What are algae?

Algae are pond scums, terrestrial algae, snow algae, seaweeds, freshwater and marine phytoplankton. The plant body is relatively undifferentiated, and there are no true roots and leaves.

Pronunciation: Algae ("al'jay" or "al'gay", both are used today) is the plural; Alga ("al'ga") is the singular, but here is no such thing as "algaes".

Chara  M.D. GuiryAlgae are very simple chlorophyll-containing organisms: some say that they are plants; other say that the are not, calling them protists or protoctists. According to the most recent phylogenetic studies, both are not quite correct. Some algae (most the greens and the reds) are indeed related to the land plants, and some flagellated algae are related to the protists, but there is no justification for the including all algae in any generic term other than "algae".

We use the term "algae" very loosely, simply because coralling them is so very difficult. As conceived in the broadest sense, algae are oxygen-generating, photosynthetic organisms other than embryophyte land plants, fungi and lichens. Quite simply, what we call "algae" is an artificial and highly heterogeneous aggregation of organisms belonging to many different evolutionary lineages, and therefore highly diverse from a genetic point of view. This genetic diversity is reflected in the enormous biodiversity exhibited by algae in terms of morphological, ultrastructural, ecological, biochemical, and physiological traits.

Marine macroalgae, or seaweeds, are plant-like organisms that generally live
attached to rock or other hard substrata in coastal areas. They belong to three
different groups, empirically distinguished since the mid-nineteenth century by the Irish botanist William Henry Harvey (1811-1866) on the basis of thallus color: red algae (phylum Rhodophyta), brown algae (phylum Ochrophyta, class Phaeophyceae), and green algae (phylum Chlorophyta, classes Bryopsidophyceae, Chlorophyceae, Dasycladophyceae, Prasinophyceae, and Ulvophyceae). Distinguishing these three groups, however, involves more substantial differences than indicated by this simple designation. In addition to the pigmentation, they differ considerably in many ultrastructural and biochemical features including photosynthetic pigments, storage compounds, composition of cell walls, presence/absence of flagella, ultrastructure of mitosis, connections between adjacent cells, and the fine structure of the chloroplasts. In general, we can say that they are simple organisms composed of one cell, or grouped together in colonies, or as organisms with many cells, sometimes collaborating together as simple tissues.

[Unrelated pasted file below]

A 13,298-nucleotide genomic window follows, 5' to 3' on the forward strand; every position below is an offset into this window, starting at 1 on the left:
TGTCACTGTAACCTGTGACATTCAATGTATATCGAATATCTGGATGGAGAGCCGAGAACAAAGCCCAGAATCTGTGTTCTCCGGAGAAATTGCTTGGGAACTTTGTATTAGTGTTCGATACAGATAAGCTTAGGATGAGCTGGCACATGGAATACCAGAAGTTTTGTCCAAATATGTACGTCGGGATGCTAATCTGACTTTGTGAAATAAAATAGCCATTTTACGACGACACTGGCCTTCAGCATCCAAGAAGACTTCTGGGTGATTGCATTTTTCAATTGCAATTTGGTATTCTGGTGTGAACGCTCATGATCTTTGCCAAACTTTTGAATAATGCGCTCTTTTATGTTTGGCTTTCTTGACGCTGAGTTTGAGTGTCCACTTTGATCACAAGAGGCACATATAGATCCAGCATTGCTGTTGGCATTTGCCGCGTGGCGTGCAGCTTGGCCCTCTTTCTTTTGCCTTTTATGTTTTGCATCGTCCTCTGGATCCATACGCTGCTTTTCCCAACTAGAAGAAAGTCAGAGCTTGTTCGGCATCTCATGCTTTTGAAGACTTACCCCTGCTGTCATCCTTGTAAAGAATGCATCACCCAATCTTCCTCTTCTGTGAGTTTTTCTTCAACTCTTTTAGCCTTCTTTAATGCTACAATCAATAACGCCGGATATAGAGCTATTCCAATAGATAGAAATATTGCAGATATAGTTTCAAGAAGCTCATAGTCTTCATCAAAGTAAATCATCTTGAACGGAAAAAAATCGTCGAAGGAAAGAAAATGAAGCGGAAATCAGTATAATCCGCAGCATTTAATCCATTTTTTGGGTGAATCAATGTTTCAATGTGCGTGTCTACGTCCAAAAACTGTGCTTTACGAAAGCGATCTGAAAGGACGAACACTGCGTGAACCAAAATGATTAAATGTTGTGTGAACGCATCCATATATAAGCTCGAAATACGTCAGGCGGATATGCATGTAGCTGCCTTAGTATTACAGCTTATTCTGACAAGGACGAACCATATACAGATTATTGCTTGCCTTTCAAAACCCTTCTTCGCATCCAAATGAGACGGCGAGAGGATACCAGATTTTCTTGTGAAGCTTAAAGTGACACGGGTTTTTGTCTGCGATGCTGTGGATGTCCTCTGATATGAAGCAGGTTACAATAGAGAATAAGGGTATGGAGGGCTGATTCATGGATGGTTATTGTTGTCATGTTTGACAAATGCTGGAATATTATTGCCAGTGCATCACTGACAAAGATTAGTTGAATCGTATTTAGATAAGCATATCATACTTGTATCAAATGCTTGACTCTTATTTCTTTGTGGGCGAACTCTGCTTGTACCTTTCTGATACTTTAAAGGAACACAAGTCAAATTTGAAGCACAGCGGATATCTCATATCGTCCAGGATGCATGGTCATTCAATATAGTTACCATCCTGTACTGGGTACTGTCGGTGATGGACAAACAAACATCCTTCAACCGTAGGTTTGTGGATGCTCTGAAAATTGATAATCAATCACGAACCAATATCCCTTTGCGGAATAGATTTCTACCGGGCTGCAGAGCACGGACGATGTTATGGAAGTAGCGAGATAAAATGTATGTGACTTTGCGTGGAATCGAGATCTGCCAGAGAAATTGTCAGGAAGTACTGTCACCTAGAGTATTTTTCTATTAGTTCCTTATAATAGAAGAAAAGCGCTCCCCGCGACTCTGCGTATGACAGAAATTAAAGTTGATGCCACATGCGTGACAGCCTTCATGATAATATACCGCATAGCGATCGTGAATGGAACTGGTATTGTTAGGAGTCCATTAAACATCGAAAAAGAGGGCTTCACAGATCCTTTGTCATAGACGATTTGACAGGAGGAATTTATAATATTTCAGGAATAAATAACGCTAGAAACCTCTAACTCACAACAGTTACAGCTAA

VolvoxSpores. Most algae form some sort of spore, which is a cell - often motile - that serves to reproduce the organism with combining with another cell. Some are colonial and motile in the adult phase like Volvox (right, photograph © Karl Bruun).

Sex? Algae also have sex, sometimes a very simple kind of sex where the algae themselves act as gametes, but also very complicated sex with egg and sperm-like cells. In all probability, an alga was the first organism to have something that we would recognise as sex, about 1.3 billion years ago (i.e. 1,300 million years ago). So sex was not somthing invented yesterday.

Internal transportation? Some of the larger kelps have translocation (transport of photosynthetic products) but most do not. They have no need for water-conducting tissues as they are, at leaset at some stage, surrounded by water. There are no seeds. Spores may be motile or non-motile, and this varies from phylum to phylum, e.g., the red and blue-green algae are non-flagellated and are essentially non-motile.

Algae of one kind or another have been around for over 2 billion years. We are still discovering new algae, sometimes whole groups of them at a time.

Algae of other groups usually have two flagella (singular: flagellum). Reproduction may be isogamous, anisogamous, or oogamous. Female gametangia are not enclosed by a wall of sterile cells as in higher cryptogams. Mostly autotrophic (photosynthetic), pigments very variable and are the basis of classification; all have chlorophyll a; some have b, others c; all have accessory pigments of some kind e.g. phycocyanin (blueish), phycoerythrin (reddish), carotenes (yellow-brown), xanthophylls (brown, notably fucoxanthin found in brown algae).

Some are heterotrophic (get energy from non-photosynthetic sources also). Great variation in size - unicellular and 3-10 µm (microns: a micron is one-thousanth of a millimeter) to giant kelps up to 70 meters long and growing at up to 50 cm per day. Found in mostly aquatic situations (need water to reproduce and, generally, to photosynthesise).

Where are algae found? Algae are found just about everywhere on earth: in the sea, in our rivers and lakes, on soils and walls, in animals and plants (as symbionts - partners collaborating together); on plants and animals; in fact just about everywhere where there is light with which to photosynthesise.

We currently know of over 48,000 species of algae: up-to-date figures and the numbers for each phylum and class are provided dynamically by AlgaeBase.

Back to index page
Last modified: October 11 2020